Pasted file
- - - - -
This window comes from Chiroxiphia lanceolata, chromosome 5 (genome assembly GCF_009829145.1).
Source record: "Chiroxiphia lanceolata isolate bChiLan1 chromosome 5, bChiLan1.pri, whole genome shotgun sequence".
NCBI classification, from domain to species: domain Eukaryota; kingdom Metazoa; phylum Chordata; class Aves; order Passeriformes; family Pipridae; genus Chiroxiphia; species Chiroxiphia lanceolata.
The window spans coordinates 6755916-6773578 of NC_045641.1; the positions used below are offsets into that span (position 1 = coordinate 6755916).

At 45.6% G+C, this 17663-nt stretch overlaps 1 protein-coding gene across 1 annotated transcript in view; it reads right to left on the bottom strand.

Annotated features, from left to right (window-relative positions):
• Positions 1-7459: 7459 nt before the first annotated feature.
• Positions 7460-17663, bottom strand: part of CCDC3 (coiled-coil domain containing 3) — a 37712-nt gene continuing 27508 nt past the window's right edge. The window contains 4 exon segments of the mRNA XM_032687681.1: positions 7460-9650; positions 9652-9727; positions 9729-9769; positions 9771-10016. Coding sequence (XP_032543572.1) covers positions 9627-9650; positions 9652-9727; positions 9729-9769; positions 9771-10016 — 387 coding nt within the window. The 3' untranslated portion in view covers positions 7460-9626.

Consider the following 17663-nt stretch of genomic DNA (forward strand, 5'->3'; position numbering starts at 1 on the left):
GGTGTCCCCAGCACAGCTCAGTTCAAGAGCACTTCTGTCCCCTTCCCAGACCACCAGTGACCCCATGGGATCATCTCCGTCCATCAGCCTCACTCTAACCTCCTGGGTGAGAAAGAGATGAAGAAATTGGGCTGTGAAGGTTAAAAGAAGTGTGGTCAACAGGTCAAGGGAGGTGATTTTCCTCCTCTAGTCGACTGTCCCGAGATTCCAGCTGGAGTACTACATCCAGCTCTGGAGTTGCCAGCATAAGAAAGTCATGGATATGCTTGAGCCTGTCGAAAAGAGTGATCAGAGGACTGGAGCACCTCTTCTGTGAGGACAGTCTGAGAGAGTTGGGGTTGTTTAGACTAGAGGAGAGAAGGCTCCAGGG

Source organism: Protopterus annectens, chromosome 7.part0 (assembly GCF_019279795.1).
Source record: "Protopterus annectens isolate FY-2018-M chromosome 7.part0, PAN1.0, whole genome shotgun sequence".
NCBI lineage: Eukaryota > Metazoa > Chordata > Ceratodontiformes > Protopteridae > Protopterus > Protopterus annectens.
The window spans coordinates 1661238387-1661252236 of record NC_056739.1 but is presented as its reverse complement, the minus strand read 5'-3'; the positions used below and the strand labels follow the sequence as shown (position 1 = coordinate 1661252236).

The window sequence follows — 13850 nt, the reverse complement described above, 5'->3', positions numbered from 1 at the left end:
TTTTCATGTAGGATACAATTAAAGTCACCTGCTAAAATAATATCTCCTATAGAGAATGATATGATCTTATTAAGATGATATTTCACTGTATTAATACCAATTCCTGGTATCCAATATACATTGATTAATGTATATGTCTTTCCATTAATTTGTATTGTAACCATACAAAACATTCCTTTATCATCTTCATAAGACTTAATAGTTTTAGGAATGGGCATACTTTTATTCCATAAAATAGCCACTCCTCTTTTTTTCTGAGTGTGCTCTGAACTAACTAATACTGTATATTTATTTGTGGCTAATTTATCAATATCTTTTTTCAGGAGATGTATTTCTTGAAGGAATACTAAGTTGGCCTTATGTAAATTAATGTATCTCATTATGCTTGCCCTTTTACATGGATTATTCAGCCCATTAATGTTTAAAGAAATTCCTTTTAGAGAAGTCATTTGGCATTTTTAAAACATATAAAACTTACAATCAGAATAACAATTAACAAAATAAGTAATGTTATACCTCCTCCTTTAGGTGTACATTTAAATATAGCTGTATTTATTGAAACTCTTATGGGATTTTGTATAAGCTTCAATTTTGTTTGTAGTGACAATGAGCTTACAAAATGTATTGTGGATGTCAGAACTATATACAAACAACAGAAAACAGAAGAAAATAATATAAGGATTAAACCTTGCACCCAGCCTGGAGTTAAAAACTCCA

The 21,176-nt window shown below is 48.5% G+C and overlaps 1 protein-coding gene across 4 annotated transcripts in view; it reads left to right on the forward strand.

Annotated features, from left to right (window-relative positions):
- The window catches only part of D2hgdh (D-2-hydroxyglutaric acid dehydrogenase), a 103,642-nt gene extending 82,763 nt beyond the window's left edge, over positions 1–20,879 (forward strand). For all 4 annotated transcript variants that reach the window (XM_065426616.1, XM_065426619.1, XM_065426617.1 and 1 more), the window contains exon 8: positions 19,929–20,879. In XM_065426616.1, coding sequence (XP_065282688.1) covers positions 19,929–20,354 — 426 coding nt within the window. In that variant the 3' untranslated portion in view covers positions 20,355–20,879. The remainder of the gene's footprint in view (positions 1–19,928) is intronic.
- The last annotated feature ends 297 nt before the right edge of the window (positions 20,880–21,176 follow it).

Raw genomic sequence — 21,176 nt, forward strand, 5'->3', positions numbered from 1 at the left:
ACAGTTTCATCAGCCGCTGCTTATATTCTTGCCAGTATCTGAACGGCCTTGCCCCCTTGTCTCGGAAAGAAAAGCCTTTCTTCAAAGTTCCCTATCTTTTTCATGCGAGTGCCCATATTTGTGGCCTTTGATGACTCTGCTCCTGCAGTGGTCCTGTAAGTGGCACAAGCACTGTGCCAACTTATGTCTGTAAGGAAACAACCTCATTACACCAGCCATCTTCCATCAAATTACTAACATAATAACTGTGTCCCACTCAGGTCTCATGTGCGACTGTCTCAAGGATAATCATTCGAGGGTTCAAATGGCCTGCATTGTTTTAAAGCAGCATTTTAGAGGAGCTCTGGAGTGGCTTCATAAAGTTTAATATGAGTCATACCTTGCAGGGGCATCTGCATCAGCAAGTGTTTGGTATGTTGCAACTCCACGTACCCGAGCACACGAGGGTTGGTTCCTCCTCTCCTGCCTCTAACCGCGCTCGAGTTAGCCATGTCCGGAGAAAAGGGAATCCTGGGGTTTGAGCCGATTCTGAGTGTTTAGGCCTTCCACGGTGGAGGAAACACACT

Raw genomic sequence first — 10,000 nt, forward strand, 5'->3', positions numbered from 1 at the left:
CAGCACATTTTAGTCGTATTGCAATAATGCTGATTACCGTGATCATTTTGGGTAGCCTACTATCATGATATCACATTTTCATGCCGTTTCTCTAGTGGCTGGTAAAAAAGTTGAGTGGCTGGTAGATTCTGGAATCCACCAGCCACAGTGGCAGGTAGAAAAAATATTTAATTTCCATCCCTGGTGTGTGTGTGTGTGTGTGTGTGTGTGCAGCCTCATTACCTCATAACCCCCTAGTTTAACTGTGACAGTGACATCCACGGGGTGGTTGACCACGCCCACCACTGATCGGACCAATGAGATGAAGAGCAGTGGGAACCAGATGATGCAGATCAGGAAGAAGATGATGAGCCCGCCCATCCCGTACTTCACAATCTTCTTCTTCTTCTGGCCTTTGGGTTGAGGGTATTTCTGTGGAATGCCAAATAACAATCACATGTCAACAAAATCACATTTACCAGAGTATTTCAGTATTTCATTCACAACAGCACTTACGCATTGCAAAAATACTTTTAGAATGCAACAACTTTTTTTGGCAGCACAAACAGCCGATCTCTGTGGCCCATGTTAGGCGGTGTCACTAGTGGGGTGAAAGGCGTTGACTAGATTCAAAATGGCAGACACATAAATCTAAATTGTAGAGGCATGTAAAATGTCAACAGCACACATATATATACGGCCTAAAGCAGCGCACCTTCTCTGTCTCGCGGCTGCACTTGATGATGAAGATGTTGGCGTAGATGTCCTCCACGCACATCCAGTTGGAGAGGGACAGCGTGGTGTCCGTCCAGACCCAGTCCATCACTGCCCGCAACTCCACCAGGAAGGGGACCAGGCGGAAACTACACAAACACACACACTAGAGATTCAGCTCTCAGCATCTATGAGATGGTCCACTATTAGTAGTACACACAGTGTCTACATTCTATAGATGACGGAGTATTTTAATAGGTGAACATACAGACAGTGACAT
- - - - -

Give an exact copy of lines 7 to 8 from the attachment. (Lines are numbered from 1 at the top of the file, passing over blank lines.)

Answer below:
• Positions 1-7459: 7459 nt before the first annotated feature.
• Positions 7460-17663, bottom strand: part of CCDC3 (coiled-coil domain containing 3) — a 37712-nt gene continuing 27508 nt past the window's right edge. The window contains 4 exon segments of the mRNA XM_032687681.1: positions 7460-9650; positions 9652-9727; positions 9729-9769; positions 9771-10016. Coding sequence (XP_032543572.1) covers positions 9627-9650; positions 9652-9727; positions 9729-9769; positions 9771-10016 — 387 coding nt within the window. The 3' untranslated portion in view covers positions 7460-9626.